According to the BBC “Israel and militants in the Gaza Strip have stepped up their attacks on each other, in some of the most intense exchanges in recent years.
Palestinian militants have fired more than 450 rockets into Israeli territory since Saturday. Israel says many were intercepted but one man was killed. The Israel Defense Forces (IDF) say they have struck about 220 targets in the Gaza Strip over the weekend.
The Palestinians say six people were killed in those strikes. On Sunday, Israeli Prime Minister Benjamin Netanyahu said he had ordered the military to “continue its massive strikes on terror elements in the Gaza Strip”. The flare-up comes despite a truce agreed last month. Egypt and the United Nations have recently been trying to broker a longer-term ceasefire.”
So, Cui Bono, who benefits from this repetition of the escalation between the most violent factions of this unwinnable conflict stifling the voices of Nonviolence and Reconciliation.
From a financial point of view the obvious winners are the arms manufacturers and dealers. Wars are not just about conflict but they are also marketing exercises to show the productos in real scenarios, proving their effectiveness and lethal power as well as their capacity to penetrate defensive systems such as Israel’s Iron Dome.
From a political point of view the most right wing forces of Israel benefit making the fear-mongering policies a simple I-told-you-so strategy, as recent elections showed, fuelling more antisemitism abroad which in turn is used to build more paranoia amongst the Israelis. At the same time the leaderships of Hamas and Islamic Jihad in Gaza benefit enormously by the column inches of the international media’s reports on Israel’s atrocities, compounded by the absence of protection to Gaza’s civilian population.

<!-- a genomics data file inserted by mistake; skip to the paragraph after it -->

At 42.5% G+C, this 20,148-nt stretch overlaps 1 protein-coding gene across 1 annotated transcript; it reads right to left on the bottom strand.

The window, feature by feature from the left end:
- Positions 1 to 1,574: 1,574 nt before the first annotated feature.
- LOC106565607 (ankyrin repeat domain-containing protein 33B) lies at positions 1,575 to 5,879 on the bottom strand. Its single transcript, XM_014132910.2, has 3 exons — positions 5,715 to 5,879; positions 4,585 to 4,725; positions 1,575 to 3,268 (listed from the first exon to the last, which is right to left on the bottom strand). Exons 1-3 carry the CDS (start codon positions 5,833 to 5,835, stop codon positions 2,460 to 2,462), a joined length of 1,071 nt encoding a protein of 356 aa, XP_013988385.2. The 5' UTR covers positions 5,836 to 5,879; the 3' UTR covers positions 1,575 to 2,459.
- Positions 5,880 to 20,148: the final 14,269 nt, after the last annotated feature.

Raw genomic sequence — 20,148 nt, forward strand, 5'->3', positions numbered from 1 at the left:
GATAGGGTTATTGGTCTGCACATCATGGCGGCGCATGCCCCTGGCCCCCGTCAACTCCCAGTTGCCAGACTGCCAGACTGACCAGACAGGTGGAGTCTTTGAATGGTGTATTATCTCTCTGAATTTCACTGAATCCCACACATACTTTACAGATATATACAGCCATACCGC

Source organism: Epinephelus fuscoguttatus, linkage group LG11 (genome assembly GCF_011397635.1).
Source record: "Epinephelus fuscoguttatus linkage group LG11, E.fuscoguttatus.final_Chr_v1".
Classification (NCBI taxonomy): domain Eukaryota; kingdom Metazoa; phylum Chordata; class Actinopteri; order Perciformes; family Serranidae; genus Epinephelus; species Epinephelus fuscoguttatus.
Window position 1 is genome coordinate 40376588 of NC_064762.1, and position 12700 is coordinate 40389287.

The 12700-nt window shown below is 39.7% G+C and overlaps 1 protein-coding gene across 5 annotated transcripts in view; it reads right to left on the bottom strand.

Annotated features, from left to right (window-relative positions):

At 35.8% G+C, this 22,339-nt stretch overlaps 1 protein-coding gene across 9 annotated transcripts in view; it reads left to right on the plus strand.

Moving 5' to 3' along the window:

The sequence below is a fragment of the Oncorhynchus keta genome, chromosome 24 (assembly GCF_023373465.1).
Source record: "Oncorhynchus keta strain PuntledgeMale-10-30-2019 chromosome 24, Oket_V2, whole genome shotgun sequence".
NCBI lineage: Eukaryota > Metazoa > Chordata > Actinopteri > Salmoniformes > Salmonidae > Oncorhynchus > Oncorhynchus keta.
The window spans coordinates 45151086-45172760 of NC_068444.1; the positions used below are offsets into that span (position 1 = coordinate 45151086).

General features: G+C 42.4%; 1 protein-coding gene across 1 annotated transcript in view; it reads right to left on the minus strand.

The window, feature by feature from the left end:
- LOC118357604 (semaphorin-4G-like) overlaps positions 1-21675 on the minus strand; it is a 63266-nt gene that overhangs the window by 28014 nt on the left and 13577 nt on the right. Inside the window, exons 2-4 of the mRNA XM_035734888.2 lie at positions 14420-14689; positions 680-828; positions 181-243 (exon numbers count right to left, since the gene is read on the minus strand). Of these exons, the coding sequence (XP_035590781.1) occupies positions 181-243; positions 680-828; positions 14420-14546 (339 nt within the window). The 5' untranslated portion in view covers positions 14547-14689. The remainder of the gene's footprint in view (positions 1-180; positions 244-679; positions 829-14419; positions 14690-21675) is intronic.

From a philosophical point of view, what gets the highest benefit is the entrenched position that human beings are naturally violent, that there is an unchangeable human nature incapable of emerging form its prehistoric animalistic roots in order to create a different world of peace and cooperation. The most coveted reward for this position: to make nonviolent activists lose faith and abandon the struggle in frustration.
It is, however, clear that even in the midst of such insane episodes of all out destruction many people on both sides manage to discover within themselves the seeds of peace and nonviolence, the capacity for reconciliation, the possibility of looking at those presented to them as “the enemy” and see only human beings like themselves. But their voices are hardly heard in the international media, and during these flair ups they seem to disappear altogether. If we want this conflict, and all other conflicts to reach a positive conclusion, for all involved, we must, in our actions, also become part of those who can find in their hearts the recognition of humanity in others, who feel the flame of an intention that impels us towards a luminous future.
Active Nonviolence is a long term commitment to approaching the roots of conflict with compassion and understanding. It may not be able to stop immediately the rockets but it is the only hope for them to stop for good in the future.